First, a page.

Karthik Lakshmanan, at Cricketnext.com, gets the views of two Indian umpires on the Malinga no-ball and the broader issue of umpiring standards in Indian domestic cricket:
If this (the Malinga no-ball) had happened in the first, second or third overs of the game, I can tell you 100% surely that the umpire would have called it. The soil on the pitch becomes loose after a few overs. The line tends to go off even if it’s re-drawn. It’s too tough for the umpires to call no balls towards the end of the games. On a loose turf, when the bowler keeps landing on the pitch, the line doesn’t stay. From side view, we’ll see the line because it’s a two-dimensional image, and sometimes the lines are clearer outside the turf so the viewer thinks it’s there. There will be a parallax error.
Suresh Menon, in The Hindu, calls for the administrators to help out the umpires with technological aids:
In the ideal world, bowling a no-ball will set off either a light or a ‘ping’ sound as when a service goes over the line at Wimbledon, giving the batsman a chance to take advantage of the call. More importantly, it takes the pressure off on-field umpires who have to shift their gaze from the bowler’s foot to the batsman’s reaction all the while hoping their reflexes will not let them down if a batsman hits the ball straight at them. With the kind of bats that are in use in modern cricket, an umpire getting hit is not something anyone wants to see.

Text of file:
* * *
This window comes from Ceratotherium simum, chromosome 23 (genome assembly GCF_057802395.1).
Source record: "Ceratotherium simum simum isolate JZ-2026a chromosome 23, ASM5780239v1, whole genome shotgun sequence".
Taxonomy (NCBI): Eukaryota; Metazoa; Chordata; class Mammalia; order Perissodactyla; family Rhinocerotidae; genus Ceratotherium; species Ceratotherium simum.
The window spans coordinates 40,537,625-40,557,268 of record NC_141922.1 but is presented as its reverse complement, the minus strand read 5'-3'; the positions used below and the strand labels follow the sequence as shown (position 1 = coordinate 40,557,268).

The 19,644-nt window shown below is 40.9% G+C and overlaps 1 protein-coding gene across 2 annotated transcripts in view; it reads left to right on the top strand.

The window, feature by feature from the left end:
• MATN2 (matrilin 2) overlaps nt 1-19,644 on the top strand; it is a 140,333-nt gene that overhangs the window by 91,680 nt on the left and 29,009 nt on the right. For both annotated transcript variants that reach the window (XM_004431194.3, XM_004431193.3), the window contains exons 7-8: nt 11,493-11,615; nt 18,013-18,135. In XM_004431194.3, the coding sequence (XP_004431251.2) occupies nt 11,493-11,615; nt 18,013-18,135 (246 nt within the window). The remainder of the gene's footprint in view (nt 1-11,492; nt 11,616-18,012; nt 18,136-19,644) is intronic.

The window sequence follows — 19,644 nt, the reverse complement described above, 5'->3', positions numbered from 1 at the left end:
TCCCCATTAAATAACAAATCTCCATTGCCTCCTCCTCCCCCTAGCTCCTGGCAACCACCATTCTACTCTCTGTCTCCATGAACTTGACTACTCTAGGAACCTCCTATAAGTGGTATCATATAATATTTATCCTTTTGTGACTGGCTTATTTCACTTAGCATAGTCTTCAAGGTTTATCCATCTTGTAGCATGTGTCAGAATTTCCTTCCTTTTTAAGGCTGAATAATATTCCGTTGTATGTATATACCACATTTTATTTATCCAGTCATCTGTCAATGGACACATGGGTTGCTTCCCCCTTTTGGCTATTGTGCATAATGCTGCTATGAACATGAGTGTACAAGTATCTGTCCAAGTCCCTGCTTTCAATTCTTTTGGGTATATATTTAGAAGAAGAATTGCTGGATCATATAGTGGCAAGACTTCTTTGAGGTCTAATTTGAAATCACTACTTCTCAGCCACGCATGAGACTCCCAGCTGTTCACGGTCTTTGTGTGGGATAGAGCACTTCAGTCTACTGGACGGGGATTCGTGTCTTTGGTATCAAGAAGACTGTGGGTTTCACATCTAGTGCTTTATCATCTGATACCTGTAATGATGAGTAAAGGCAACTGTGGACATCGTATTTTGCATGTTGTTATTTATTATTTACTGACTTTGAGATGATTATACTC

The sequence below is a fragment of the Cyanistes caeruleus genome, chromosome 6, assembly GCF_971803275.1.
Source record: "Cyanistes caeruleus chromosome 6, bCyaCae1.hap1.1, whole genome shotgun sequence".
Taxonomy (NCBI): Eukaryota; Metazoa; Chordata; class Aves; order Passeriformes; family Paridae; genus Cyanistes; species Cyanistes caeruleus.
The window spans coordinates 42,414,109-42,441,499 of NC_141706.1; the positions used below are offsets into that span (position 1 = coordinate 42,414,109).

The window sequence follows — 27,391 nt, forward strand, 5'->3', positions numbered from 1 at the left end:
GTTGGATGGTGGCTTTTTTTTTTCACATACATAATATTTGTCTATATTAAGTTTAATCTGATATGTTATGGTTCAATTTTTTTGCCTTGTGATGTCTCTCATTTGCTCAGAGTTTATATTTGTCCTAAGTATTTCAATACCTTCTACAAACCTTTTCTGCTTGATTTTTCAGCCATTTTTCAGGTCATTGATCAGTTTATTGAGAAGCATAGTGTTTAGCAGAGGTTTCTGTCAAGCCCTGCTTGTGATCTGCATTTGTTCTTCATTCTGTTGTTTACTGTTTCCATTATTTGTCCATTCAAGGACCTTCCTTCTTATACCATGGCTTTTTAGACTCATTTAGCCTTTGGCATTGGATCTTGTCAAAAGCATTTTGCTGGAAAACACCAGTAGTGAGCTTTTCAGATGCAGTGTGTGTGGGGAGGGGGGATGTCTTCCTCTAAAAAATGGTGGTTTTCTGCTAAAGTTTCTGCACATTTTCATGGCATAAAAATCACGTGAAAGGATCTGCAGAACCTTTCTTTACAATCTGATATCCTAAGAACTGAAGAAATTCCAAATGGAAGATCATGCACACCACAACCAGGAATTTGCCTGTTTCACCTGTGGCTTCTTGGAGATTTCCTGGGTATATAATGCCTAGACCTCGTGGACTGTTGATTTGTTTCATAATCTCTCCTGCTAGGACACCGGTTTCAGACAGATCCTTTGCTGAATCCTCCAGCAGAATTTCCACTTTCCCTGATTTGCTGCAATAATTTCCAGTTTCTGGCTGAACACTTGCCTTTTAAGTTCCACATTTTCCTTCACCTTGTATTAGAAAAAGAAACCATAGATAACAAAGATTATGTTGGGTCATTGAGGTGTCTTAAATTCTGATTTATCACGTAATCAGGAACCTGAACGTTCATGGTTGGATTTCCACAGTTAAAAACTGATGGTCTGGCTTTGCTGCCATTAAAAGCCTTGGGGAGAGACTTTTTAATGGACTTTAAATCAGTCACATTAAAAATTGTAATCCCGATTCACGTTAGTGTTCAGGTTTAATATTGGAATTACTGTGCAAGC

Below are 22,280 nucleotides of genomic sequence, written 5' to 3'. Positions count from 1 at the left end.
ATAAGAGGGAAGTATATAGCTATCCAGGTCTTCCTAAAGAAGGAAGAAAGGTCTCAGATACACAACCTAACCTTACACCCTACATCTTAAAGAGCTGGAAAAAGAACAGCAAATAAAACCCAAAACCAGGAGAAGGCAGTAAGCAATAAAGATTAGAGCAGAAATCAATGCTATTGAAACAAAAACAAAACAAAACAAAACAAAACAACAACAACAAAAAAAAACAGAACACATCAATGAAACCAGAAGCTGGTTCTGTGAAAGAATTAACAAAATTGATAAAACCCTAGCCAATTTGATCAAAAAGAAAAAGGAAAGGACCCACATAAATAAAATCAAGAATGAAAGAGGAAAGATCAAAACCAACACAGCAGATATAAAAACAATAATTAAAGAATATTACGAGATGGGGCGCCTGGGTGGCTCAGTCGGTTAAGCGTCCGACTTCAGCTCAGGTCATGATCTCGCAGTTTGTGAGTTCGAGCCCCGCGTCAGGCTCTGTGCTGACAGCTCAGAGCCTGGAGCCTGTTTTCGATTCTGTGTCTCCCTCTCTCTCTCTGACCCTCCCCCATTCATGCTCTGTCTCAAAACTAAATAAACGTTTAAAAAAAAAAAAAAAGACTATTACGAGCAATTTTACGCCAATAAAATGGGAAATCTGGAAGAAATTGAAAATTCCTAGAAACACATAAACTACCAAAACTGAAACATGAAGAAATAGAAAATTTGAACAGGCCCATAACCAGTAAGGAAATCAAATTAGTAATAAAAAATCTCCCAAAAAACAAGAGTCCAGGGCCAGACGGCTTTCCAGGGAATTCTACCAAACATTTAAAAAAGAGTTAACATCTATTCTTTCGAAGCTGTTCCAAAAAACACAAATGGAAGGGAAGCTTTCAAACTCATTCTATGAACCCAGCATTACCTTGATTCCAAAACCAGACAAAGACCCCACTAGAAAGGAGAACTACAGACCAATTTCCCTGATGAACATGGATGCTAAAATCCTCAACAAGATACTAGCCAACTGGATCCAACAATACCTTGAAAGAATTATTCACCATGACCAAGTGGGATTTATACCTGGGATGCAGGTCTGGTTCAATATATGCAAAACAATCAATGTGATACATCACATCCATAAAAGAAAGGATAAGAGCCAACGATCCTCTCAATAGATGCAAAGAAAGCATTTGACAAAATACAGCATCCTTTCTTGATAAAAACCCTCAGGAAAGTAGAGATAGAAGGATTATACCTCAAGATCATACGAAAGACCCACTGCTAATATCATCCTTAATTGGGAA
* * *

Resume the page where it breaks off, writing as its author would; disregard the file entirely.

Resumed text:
John Nicholson, at cricket365.com, urges us to be more forgiving on umpires:
It seems to me to be a peculiar furious indignation some humans have at other humans for not being cyborgs.
On ESPNcricinfo, Sharda Ugra, celebrates a bowling match made in heaven:
Malinga’s English messages on phone are famous among his Indian friends for being monosyllabic. After many days, all that could pop up is a cryptic, “how?” (It’s the English translation of the Sinhala shorthand kohomada, how are you?) Bumrah is now well-versed in the texting code. “There is a language difference between us but we communicate, however, wherever…”
At Cricbuzz, Jon Hotten on the charm and vulnerability of the Country Cricket Championship:
Men born in the 1600s understood what a county match was and this season the first players born in the 2000s will play in it. That’s a span of five centuries, and to play in the Championship, or simply to watch it, somehow joins you to this thread of time.
Matthew Engel, at the Guardian, with a critical take on the rising trend of Kolpak-migration
As the ball-tampering bans on Smith and Warner come to an end, Geoff Lemon at ABC, pierces through the PR machinery trying to paint a redemption narrative
Deivarayan Muthu, in ESPNcricinfo, on R Ashwin, the original Chennai Super King, returning to Chennai
On David Gower’s 62nd birthday, Wisden.com republished this Martin Johnson tribute from 1994
Waqas Ahmed with a twitter thread on Waqar Younis uprooting the woodwork
Lead image from here